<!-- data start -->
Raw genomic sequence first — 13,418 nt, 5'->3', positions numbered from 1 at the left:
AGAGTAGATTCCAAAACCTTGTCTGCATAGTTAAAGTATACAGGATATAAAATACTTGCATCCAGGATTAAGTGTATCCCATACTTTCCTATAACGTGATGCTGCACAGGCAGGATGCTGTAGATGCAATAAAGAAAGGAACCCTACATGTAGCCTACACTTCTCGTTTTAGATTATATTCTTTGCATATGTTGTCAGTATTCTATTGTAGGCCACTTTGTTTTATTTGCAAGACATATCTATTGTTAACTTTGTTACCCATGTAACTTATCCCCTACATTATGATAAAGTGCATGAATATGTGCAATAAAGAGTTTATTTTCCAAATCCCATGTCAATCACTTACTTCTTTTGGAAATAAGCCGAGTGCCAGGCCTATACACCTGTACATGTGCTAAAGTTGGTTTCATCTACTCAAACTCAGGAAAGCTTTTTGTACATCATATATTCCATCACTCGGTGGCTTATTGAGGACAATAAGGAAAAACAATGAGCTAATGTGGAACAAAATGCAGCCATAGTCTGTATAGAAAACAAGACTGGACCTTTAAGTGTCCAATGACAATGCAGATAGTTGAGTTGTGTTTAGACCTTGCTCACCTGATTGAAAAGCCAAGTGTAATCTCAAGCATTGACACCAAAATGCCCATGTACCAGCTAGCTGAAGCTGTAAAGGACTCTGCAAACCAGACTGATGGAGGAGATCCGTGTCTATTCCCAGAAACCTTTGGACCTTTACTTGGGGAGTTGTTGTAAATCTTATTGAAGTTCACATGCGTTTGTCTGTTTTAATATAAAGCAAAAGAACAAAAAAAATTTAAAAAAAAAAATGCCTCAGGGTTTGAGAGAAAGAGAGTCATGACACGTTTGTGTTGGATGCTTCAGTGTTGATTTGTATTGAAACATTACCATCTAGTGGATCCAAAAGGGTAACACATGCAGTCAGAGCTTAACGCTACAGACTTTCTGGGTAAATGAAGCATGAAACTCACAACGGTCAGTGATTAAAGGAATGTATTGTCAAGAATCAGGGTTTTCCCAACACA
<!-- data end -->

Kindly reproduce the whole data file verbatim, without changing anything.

Raw genomic sequence first — 13,418 nt, 5'->3', positions numbered from 1 at the left:
AGAGTAGATTCCAAAACCTTGTCTGCATAGTTAAAGTATACAGGATATAAAATACTTGCATCCAGGATTAAGTGTATCCCATACTTTCCTATAACGTGATGCTGCACAGGCAGGATGCTGTAGATGCAATAAAGAAAGGAACCCTACATGTAGCCTACACTTCTCGTTTTAGATTATATTCTTTGCATATGTTGTCAGTATTCTATTGTAGGCCACTTTGTTTTATTTGCAAGACATATCTATTGTTAACTTTGTTACCCATGTAACTTATCCCCTACATTATGATAAAGTGCATGAATATGTGCAATAAAGAGTTTATTTTCCAAATCCCATGTCAATCACTTACTTCTTTTGGAAATAAGCCGAGTGCCAGGCCTATACACCTGTACATGTGCTAAAGTTGGTTTCATCTACTCAAACTCAGGAAAGCTTTTTGTACATCATATATTCCATCACTCGGTGGCTTATTGAGGACAATAAGGAAAAACAATGAGCTAATGTGGAACAAAATGCAGCCATAGTCTGTATAGAAAACAAGACTGGACCTTTAAGTGTCCAATGACAATGCAGATAGTTGAGTTGTGTTTAGACCTTGCTCACCTGATTGAAAAGCCAAGTGTAATCTCAAGCATTGACACCAAAATGCCCATGTACCAGCTAGCTGAAGCTGTAAAGGACTCTGCAAACCAGACTGATGGAGGAGATCCGTGTCTATTCCCAGAAACCTTTGGACCTTTACTTGGGGAGTTGTTGTAAATCTTATTGAAGTTCACATGCGTTTGTCTGTTTTAATATAAAGCAAAAGAACAAAAAAAATTTAAAAAAAAAAATGCCTCAGGGTTTGAGAGAAAGAGAGTCATGACACGTTTGTGTTGGATGCTTCAGTGTTGATTTGTATTGAAACATTACCATCTAGTGGATCCAAAAGGGTAACACATGCAGTCAGAGCTTAACGCTACAGACTTTCTGGGTAAATGAAGCATGAAACTCACAACGGTCAGTGATTAAAGGAATGTATTGTCAAGAATCAGGGTTTTCCCAACACA